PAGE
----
13 March, Indore, Madhya Pradesh – Bharata Yatra 2006
It wasn’t the first time that 100,000 people have come to one of Amma’s programmes, but it was the first time that all of them tried to come for darshan at the exact same time.
In fact, from the minute Amma reached the dais in Indore, politicians, reporters, policemen, men of industry, pensioners—not to mention thousands in the crowd—began struggling to make their way to Amma. To say it was difficult to manage would be an understatement. It was impossible. Then, when darshan officially began, thousands of others who had until then been waiting patiently also began pressing forward. Perhaps they did not know that one is supposed to come only when his token number is called.
For the entire duration of darshan, the brahmacharis, brahmacharinis and devotees travelling with Amma had to police the boundaries of the stage to prevent the massive crowd from creating a stampede upon it. In fact, the situation was such that Amma’s satsang and bhajans were delayed for almost half an hour simply because no one would leave the stage. At one point during darshan, Amma herself stood up and spoke over the sound-system, telling everyone not to worry that she would give darshan to everyone but that they had to be patient and not push. “In 35 years of darshan, nothing like this has ever happened,” said one of the senior brahmacharis.
When darshan finished around 9:30 the next morning, many ashramites commented, “It clearly was only due to Amma’s sankalpa [resolve] that no one got hurt.”
On the way to Amma’s next program in Jaipur, Amma stopped in Kotta, Rajasthan and, sitting on the banks of Chambal River, a discussion about the Indore darshan ensued. Some of the devotees who had helped with crowd-control shared their feelings and experiences. One woman explained how at one point she had held onto a man’s shirt-collar to prevent him from walking on to the stage, only to suddenly find herself holding the shirt—minus the man! Amma, the swamis and everyone on the tour laughed. The whole night had been the kind of situation where either you laugh or you cry. Better to laugh.
“They had devotion but no knowledge,” Amma said referring to the people who rushed on to the stage. “There were 15,000 people crowding into spaces meant for 1,000. Amma could not stop thinking of their safety. I was afraid there could be a stampede. Also, what if someone in the crowd was a heart patient or suffered from high blood pressure? But by grace nothing bad happened.”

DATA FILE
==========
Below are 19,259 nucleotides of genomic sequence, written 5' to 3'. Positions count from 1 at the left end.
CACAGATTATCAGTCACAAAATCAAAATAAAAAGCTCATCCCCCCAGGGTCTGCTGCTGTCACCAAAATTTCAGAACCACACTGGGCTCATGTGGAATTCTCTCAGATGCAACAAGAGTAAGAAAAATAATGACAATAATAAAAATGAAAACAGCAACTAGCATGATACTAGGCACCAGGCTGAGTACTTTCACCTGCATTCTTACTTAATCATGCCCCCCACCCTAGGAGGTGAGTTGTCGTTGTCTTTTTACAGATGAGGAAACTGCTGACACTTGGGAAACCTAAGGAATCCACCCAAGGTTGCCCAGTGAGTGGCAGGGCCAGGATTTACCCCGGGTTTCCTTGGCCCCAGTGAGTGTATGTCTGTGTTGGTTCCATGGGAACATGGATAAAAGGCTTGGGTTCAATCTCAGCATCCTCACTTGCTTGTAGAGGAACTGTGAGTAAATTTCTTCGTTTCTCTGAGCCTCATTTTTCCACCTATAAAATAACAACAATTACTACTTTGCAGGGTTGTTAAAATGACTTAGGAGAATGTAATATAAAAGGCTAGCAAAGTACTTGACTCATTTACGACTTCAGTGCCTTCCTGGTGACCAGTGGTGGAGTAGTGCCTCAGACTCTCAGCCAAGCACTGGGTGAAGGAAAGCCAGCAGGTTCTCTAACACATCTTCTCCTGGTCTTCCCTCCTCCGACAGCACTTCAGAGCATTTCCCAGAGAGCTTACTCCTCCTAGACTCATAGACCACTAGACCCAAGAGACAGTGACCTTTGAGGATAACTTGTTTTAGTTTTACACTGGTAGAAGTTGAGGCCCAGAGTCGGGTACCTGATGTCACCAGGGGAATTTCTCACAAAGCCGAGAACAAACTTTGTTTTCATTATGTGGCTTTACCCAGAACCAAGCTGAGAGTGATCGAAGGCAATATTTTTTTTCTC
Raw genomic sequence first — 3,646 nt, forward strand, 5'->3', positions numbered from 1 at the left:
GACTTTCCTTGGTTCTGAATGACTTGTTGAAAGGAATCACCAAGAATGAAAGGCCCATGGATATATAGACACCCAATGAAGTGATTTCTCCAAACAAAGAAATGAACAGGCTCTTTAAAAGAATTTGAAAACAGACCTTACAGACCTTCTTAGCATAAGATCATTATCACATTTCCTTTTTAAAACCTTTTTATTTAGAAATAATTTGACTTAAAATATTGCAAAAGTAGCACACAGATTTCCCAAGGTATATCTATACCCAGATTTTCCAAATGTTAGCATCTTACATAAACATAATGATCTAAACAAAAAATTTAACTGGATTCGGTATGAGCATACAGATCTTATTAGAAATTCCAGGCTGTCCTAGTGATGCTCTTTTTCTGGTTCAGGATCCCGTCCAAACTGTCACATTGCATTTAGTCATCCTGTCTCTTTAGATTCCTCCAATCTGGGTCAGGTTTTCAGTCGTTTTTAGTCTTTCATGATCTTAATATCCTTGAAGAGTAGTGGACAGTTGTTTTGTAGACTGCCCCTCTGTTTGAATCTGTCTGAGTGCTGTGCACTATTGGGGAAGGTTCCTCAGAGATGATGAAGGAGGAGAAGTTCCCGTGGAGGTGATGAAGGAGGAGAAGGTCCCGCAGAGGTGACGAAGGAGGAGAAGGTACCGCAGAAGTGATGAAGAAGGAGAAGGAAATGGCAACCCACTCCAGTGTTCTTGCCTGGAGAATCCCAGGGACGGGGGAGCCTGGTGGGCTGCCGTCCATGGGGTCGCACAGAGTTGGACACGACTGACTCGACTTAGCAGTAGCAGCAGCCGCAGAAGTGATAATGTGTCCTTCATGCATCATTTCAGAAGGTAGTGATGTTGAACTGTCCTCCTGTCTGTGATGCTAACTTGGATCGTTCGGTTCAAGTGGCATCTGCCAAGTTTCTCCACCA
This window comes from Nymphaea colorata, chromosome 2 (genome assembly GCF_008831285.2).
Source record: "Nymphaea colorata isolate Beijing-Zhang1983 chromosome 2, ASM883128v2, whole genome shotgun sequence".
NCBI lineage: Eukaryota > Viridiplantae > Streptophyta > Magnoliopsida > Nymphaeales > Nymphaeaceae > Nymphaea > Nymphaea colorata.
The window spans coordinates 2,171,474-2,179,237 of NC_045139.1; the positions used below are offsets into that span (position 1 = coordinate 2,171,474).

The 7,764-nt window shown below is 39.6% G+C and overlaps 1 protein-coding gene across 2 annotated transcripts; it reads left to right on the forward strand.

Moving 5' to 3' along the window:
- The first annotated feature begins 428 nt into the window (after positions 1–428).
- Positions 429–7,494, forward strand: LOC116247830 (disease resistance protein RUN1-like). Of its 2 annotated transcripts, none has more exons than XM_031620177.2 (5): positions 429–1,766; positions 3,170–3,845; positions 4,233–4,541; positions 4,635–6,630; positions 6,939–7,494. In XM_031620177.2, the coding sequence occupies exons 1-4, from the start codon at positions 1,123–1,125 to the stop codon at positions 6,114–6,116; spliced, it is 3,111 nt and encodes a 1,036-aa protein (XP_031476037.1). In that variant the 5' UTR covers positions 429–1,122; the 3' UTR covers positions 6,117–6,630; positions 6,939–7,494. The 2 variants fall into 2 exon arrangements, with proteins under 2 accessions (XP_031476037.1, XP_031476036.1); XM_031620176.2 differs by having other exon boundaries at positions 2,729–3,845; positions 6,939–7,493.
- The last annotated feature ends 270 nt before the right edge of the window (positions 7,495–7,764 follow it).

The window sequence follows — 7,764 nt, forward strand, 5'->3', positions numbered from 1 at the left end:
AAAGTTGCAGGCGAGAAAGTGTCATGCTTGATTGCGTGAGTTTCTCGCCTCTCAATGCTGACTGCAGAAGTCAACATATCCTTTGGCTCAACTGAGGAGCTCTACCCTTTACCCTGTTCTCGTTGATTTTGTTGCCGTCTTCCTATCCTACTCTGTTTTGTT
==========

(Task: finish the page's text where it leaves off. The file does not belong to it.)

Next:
One man described to Amma how he literally spent 16 hours in the middle of the sea of people, trying to make sure only those with tokens came for darshan.
“To be honest, I don’t really like crowds or people to touch me,” said one young man from America. “But when someone said they really needed help with the crowd-control, I came. Initially I was a little scared, then I got angry that no one would listen, but finally I realized, it was all pointless and just Amma’s leela [play].” In the end, he said, he decided to simply do his duty without tension and enjoy the bhajans.
“I am not sure if they were childlike or childish,” Amma said, laughing. “But if there is a bag of chocolate in front of a group of children, there will be no discipline.”
Amma first stressed how the people doing crowd-control needed to have not only discipline but also compassion. She then gave some practical advice as to how try to make sure a similar situation doesn’t occur again in the future.
Amma told everyone that they must try to learn to from every experience in life. “We should never become slack, expecting all situations to be the same,” Amma said. “We cannot expect peace and safety in each place. Rama’s life was not like Krishna’s. Each situation is different.”
Towards the end of the Kotta stop, one brahmachari told Amma that he had a suggestion for the spiritual evolvement of the people who’d rushed the stage. “Amma, I feel the ideal path for them is that of devotion,” he said. “Just like the gopis of Vrindavan, they should spend their whole lives yearning for the Lord to return… but she never does.”
It was meant as a joke, and everyone including Amma laughed. But Amma felt otherwise: “Where there is darkness, they need more light. We should go there more often!”